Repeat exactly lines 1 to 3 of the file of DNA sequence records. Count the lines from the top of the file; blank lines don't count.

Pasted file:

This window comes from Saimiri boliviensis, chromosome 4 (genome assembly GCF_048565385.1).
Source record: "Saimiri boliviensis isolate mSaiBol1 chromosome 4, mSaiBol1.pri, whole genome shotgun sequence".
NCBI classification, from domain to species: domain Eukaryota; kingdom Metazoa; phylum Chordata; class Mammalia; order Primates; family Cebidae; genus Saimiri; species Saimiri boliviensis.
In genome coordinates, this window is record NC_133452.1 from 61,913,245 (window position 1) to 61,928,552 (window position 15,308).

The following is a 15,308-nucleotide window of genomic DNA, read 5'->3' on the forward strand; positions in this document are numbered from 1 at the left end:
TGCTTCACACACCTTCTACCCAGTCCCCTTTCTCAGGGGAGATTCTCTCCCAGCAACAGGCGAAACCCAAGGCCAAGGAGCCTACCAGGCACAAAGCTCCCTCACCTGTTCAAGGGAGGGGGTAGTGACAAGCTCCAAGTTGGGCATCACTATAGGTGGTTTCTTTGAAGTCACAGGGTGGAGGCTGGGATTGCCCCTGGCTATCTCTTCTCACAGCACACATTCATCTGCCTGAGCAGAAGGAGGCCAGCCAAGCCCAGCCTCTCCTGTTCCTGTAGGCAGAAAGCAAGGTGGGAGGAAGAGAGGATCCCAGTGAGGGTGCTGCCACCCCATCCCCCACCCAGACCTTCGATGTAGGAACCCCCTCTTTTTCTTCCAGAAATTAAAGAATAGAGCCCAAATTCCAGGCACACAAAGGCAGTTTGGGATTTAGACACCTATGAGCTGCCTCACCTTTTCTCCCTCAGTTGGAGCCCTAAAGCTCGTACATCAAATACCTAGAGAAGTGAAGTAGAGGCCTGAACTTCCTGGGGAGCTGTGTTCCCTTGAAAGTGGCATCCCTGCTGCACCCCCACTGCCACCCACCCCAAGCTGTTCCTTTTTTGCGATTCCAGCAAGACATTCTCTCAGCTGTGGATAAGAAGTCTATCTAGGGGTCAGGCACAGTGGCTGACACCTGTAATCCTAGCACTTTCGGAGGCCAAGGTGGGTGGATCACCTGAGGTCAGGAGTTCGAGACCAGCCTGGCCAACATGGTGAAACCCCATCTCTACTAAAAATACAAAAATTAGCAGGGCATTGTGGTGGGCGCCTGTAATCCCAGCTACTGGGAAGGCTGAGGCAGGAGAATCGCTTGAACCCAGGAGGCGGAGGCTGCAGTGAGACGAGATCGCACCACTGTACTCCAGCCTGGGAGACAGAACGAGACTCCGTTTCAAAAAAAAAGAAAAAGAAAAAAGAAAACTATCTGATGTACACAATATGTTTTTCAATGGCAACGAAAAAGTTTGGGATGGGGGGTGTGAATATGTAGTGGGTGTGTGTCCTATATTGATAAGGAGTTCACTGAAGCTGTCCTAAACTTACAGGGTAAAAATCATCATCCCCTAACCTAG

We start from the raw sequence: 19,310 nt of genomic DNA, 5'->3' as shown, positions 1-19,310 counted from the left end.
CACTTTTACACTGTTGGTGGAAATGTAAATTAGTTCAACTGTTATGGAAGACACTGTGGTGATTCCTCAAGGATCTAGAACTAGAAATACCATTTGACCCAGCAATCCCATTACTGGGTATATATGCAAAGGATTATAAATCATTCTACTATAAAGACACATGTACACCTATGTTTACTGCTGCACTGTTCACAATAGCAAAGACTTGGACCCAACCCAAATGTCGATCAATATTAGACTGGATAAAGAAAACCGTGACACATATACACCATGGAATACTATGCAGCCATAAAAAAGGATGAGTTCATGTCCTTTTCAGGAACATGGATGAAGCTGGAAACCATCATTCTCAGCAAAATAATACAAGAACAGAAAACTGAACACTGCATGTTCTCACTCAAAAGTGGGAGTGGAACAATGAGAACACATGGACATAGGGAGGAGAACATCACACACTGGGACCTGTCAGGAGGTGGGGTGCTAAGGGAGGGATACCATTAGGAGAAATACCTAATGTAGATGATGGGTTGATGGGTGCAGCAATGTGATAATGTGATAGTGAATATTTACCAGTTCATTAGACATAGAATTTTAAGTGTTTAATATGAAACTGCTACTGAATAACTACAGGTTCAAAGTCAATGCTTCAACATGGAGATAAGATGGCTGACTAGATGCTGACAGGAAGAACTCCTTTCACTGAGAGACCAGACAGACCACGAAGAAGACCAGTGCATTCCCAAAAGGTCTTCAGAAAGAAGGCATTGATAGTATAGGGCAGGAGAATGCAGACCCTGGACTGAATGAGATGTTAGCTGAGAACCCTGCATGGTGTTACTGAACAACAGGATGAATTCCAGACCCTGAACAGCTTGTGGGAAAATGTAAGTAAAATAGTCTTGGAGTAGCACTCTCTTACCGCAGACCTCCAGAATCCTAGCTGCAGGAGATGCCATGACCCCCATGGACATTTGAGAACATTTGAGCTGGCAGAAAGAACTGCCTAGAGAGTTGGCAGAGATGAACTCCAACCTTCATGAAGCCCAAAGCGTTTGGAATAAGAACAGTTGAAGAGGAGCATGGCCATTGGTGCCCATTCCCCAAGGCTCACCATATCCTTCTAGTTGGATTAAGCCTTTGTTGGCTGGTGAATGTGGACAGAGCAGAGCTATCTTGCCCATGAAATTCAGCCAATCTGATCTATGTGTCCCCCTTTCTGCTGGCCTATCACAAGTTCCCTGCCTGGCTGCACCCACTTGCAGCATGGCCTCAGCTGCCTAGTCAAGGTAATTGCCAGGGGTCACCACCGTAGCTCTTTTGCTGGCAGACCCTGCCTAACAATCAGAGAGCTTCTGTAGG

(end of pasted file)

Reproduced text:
This window comes from Saimiri boliviensis, chromosome 4 (genome assembly GCF_048565385.1).
Source record: "Saimiri boliviensis isolate mSaiBol1 chromosome 4, mSaiBol1.pri, whole genome shotgun sequence".
NCBI classification, from domain to species: domain Eukaryota; kingdom Metazoa; phylum Chordata; class Mammalia; order Primates; family Cebidae; genus Saimiri; species Saimiri boliviensis.